(1) Preparation of Coarse Hair Powder

Healthy hair or hair which had undergone a permanent treatment was immersed in an aqueous solution of lithium bromide (11 M). The hair was allowed to swell in a hot bath of 90 C. for 90 minutes. Eventually, the hair was deformed like rubber. Excessive liquid was removed from the thus treated hair by using a nylon net, after which the hair was transferred to a mortar which had been cooled in advance. The hair was frozen with liquid nitrogen, and was crushed for 3 hours while maintaining its frozen state by supplementing liquid nitrogen when it was necessary. The crushed hair was put in a tube for centrifugation, washed with ion-exchange water, and was centrifugally separated to collect the hair. This procedure was repeated two times. Thereafter, lithium bromide was completely washed off from the hair, obtaining crude hair powder (average size: not more than 100 μm).

(2) Preparation of Fine Hair Powder

The coarse hair powder described above and ion-exchange water were placed in a tube for centrifugation. The tube was vigorously shaken to disperse the hair. Thereafter, the tube was allowed to stand for 1 minute. The supernatant containing fine powder was collected, and the remainder part was subjected to the same treatment repeatedly. The thus collected fine powder was dispersed in distilled water (1% by weight) and was crushed three times with 200 psi. using a French press. Subsequently, the crushed hair powder was freeze-dried to obtain a fine hair powder (average size: not more than 10 μm).

(3) Preparation of Cuticle Powder

First, hair was chopped to a size of 1 cm or less. After excessive sebum was removed from the chopped hair using hexane, the hair was sterilized with 70% by weight of ethanol. Separately, a Sakaguchi flask containing 100 ml ion-exchange water was sterilized in an autoclave. To the sterilized flask, 20 Teflon balls each having a diameter of about 12 mm and 2 g of the sterilized hair were placed. Thereafter, the flask was shaken at 150 rpm for 2 days to effect a shaking culture. The ion-exchanged water which became turbid due to the presence of separated cuticles was recovered and freeze-dried, obtaining a cuticle powder.

(4) Preparation of Cortex (Including Medulla) Powder

Hair was immersed in an aqueous nickel chloride solution (36 ppm) at 25 C. for 10 seconds. Immediately thereafter, the hair was rinsed with ion-exchange water, and was treated with an aqueous hypochlorous acid (a solution of about 5% by weight of chlorine, adjusted to pH 6.5 with conc. HCl) at 20 C. for 2 minutes, during which cuticles were fractured by oxygen explosion. Immediately thereafter, rinsing was performed using ion-exchange water. Next, the hair was treated with 0.5% by weight of sodium pyrosulfate solution (pH 9.5) at 20 C. for 2 minutes to remove residual chlorine, and the remaining cuticles were rubbed off in warm ion-exchange water. Subsequently, the hair was immersed in 0.1 N acetic acid solution for 1 minute, after which it was rinsed with cold ion-exchange water and dried to obtain a treated hair from which cuticles were removed. The thus obtained hair was freeze-dried in a manner similar to that described in (1) above, obtaining a cortex powder.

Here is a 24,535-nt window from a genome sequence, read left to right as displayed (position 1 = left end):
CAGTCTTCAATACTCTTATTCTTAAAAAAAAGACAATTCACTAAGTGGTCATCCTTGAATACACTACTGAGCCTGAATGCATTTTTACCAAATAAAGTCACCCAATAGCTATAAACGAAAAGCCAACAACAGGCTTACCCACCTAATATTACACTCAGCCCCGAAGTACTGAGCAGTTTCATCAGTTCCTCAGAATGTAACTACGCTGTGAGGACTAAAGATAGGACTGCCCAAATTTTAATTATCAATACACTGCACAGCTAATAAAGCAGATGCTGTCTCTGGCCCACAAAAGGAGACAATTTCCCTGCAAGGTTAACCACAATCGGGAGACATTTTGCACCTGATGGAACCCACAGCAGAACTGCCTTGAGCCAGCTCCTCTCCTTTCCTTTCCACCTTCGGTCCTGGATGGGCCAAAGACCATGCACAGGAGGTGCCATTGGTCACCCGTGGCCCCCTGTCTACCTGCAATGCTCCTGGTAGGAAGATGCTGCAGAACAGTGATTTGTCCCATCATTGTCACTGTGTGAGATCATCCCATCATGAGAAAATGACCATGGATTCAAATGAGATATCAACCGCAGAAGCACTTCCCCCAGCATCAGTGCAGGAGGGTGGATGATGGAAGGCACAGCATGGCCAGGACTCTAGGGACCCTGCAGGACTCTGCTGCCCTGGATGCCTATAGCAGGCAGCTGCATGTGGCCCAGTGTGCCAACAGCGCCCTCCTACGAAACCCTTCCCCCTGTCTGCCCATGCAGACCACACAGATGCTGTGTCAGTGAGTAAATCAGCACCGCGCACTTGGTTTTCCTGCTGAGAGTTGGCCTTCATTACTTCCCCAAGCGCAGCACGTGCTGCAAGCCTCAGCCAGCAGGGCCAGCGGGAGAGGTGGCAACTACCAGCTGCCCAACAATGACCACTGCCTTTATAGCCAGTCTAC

(5) Preparation of a Keratin Protein Extracted From Hair

Hair was chopped to a size of 3 mm or less. It was added to Tris HCl buffer (200 mM, pH 9.0) containing 8 M of urea and 200 mM of 2-mercaptoethanol, followed by culturing in an atmosphere of nitrogen at 40 C. for 2 hours. Subsequently, the hair was ground with a Teflon homogenizer, and cultured again at 40 C. for 2 hours. The culture was subjected to a centrifugation at 10,000G for 30 minutes to collect a supernatant. The supernatant was allowed to react with a solution of acetic iodide at pH 8.0. The reaction was terminated by adding 2-mercaptoethanol. The reaction mixture was dialyzed using ion-exchange water for 2 days, freeze-dried to obtain a sample of keratin protein of hair. The sample was dissolved in Tris HCl buffer containing urea and 2-mercaptoethanol, and dialyzed with Tris HCl buffer (pH 7.4) containing 0.1% by weight of sodium dodecyl sulfate, obtaining a keratin protein of hair.

Preparation Example 2

(1) Preparation of an Antibody From Egg Yolk

Samples of the hair, hair constituent powders, and extracted keratin protein obtained in (1) to (5) of Preparation Example 1 above were respectively dispersed in saline, and each was mixed with a complete Freund adjuvant. Using the resulting mixtures, hens were over-immunized (intramuscular injection (1 mg/ml)4 times). From eggs produced by the immunized hens, antibodies were obtained by the following method. First, a yolk and an aqueous lambda-carrageenan solution (1.5 ml/ml, 5 times the volume of the yolk) were mixed. Lipoprotein was coagulated, and was removed by centrifugal separation. Thus, 5 supernatant samples were obtained. Each supernatant sample contained a yolk antibody which was recovered at a recovery ratio of about 80%.

(2) Preparation of a Purified Egg Yolk Antibody

Using the 5 different supernatant samples obtained in (1) above and sodium sulfate, fractionation was performed to obtain 5 kinds of purified egg yolk antibody (precipitation from 17% (w/v) sodium sulfate).

Preparation Example 3

(1) Preparation of an Acrylic Resin Emulsion of a Self-Dispersion Type